So information learned first is information that is more likely to stick. Once that information is in our brains, it might be hard to adjust our perspective.
Why? Our brains don’t like conflicting information. When we learn that gas is $5, but then we learn that gas is $2.20, we enter a state of cognitive dissonance. This discomfort is not the brain’s favorite state to be in. So the brain will make meaning of the situation by saying that the $2.20 gallon of gas is cheap, holding onto that original idea that gas is “normally” $5.
These are just speculations, but it goes to show how the brain’s biases and psychological phenomena work together to form how we make decisions and see the world. I have videos on my channel about both the Primacy Effect and Cognitive Dissonance.
More Examples of Anchoring Bias
Pricing and predictions are the two most common examples of the anchoring effect. But there are many ways that we are affected by pieces of “anchored” information in our minds. And some of the results could actually change your life.
Examples of Anchoring Bias in the Workplace
Take salary negotiations. Think back to the study with the wheel. Even if the number spun on the wheel was drastically high, it had an impact on the participants’ predictions. The same effect has appeared in studies regarding salary. Starting the negotiations off with a high number may just help you get a higher salary by the end of your meeting.
Salaries are not the only thing we negotiate. As a teenager, we negotiate how late we can stay out at night. As a child, we negotiate how many vegetables we can eat before we are excused from the dinner table. The list goes on and on.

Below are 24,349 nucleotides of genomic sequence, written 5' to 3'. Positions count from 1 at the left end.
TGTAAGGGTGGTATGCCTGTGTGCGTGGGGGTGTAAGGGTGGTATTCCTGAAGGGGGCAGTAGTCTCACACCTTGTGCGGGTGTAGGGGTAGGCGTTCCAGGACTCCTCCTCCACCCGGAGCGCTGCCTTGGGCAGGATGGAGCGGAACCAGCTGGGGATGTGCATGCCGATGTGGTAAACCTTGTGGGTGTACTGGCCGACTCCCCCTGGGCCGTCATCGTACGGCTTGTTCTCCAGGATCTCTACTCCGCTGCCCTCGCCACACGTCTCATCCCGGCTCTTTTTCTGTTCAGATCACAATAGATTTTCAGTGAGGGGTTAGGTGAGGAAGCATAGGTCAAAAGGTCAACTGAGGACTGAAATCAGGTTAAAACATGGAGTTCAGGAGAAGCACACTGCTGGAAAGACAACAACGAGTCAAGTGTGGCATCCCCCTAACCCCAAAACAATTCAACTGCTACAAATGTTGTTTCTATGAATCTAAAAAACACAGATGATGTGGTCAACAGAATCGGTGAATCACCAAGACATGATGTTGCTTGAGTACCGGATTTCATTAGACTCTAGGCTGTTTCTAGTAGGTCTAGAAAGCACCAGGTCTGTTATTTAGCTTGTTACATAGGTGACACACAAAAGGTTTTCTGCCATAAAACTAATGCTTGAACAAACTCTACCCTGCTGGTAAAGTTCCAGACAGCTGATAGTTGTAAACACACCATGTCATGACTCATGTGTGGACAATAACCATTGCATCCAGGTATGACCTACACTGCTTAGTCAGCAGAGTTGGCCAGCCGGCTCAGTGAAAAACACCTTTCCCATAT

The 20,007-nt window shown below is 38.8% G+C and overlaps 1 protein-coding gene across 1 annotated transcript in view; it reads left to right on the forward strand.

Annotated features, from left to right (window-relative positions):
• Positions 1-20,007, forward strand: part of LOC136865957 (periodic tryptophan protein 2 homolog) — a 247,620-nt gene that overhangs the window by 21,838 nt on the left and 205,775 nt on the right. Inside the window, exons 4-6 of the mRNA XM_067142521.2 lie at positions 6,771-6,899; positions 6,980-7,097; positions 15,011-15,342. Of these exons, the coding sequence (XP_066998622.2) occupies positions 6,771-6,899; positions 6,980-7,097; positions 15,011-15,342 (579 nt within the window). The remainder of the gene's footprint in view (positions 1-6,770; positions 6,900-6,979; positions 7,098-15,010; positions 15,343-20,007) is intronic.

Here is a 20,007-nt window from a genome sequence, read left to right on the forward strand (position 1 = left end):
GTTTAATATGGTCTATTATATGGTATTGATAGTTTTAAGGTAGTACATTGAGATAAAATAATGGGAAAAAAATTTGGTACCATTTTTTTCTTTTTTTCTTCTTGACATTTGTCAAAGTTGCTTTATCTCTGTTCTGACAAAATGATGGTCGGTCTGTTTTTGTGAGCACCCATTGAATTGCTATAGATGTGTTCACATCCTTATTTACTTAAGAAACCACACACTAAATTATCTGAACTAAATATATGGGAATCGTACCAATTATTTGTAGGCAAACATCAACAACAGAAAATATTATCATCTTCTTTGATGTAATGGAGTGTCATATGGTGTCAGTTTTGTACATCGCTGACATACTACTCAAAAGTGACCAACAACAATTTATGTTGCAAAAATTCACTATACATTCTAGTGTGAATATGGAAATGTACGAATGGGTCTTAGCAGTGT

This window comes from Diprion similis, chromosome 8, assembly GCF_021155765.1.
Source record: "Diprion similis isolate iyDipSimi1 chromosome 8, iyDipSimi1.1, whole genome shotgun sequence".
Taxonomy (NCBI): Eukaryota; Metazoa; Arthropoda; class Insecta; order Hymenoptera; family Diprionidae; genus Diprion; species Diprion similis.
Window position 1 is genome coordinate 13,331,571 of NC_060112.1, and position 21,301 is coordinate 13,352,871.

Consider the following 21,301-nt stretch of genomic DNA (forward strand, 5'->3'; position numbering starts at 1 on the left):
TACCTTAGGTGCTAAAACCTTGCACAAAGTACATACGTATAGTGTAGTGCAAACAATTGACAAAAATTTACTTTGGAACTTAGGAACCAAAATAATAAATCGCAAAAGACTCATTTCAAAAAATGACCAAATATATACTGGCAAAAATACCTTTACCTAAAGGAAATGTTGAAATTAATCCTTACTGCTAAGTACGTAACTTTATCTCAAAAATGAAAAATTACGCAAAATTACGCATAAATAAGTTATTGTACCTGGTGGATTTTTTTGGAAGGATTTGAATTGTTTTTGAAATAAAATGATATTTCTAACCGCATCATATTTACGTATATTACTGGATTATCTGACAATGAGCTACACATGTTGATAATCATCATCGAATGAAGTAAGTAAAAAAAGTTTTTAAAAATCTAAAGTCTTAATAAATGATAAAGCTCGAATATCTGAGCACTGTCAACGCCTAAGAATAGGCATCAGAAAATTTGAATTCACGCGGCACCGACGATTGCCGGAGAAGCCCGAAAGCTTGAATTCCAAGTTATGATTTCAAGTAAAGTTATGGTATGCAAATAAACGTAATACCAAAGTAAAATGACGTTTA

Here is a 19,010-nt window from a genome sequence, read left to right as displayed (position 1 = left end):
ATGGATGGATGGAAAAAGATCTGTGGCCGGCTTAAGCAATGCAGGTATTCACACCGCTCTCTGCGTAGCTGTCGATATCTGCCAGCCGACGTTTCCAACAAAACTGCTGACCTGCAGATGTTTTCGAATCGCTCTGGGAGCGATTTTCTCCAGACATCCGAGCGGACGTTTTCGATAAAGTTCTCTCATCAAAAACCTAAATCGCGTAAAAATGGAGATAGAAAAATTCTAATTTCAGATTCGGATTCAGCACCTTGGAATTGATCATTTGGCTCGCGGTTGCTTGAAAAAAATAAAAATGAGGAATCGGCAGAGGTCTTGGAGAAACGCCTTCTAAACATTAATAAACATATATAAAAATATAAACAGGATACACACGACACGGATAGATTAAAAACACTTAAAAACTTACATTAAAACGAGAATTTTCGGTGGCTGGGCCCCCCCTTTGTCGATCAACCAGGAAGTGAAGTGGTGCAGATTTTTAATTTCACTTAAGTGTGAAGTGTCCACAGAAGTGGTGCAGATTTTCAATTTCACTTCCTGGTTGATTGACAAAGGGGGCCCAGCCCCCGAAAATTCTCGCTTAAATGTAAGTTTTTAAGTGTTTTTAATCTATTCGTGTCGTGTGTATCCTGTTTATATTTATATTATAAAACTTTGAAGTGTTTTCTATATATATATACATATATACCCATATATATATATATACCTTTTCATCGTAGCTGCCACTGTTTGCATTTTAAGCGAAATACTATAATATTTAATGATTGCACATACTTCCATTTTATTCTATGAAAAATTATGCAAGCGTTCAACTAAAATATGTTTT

Examples of Anchoring Bias in Decision Making
Anchoring doesn’t just impact numbers, either. Doctors may be anchored to one set of a patient’s symptoms and fail to make the proper diagnosis. Your roommate doing more work around the house may be considered more admirable if your first roommate wasn’t big on cleaning.
It’s important to understand the anchoring effect and how it impacts the way we make decisions. We can fail to see things objectively if we are stuck to one number or one point of view. When you are making decisions, ask yourself, “What information am I comparing my decision to? Am I looking at this objectively, or am I ‘anchored’ to one choice?”
Combatting the Anchoring Effect in Everyday Decisions
While the anchoring effect is a deeply ingrained cognitive bias, there are strategies that can help you become more aware of its influence and make more objective decisions. Here are some steps you can take:
- Awareness is Key: Simply being aware of the anchoring effect can help you recognize when it might be influencing your judgments. When faced with a decision, pause and ask yourself if your initial piece of information is swaying your perspective excessively.
- Seek Multiple Perspectives: Before making a decision, gather information from various sources. This can provide a more rounded view of the situation, free from the influence of a single anchor.
- Reframe the Question: Sometimes, the way a question or choice is presented can create an anchor. Consider reframing the question to see if your perspective shifts. For example, instead of asking, "Is this product worth $100?" you might ask, "What value does this product offer?"
- Avoid Making Rapid Decisions: Take your time when making decisions, especially important ones. Rapid decisions are more prone to the influence of anchors. Deliberate thinking can help you weigh all information more evenly.
- Challenge Your Initial Impressions: Regularly challenge your first impressions or beliefs about a situation. Ask yourself why you hold a particular belief and whether there's concrete evidence to support it.
- Discuss with Others: Talk through decisions with friends, family, or colleagues. They might provide a different perspective, which can help in identifying and breaking free from the influence of an anchor.
By actively integrating these strategies into your decision-making processes, you can mitigate the effects of anchoring bias and make choices that are more in line with your true preferences and values.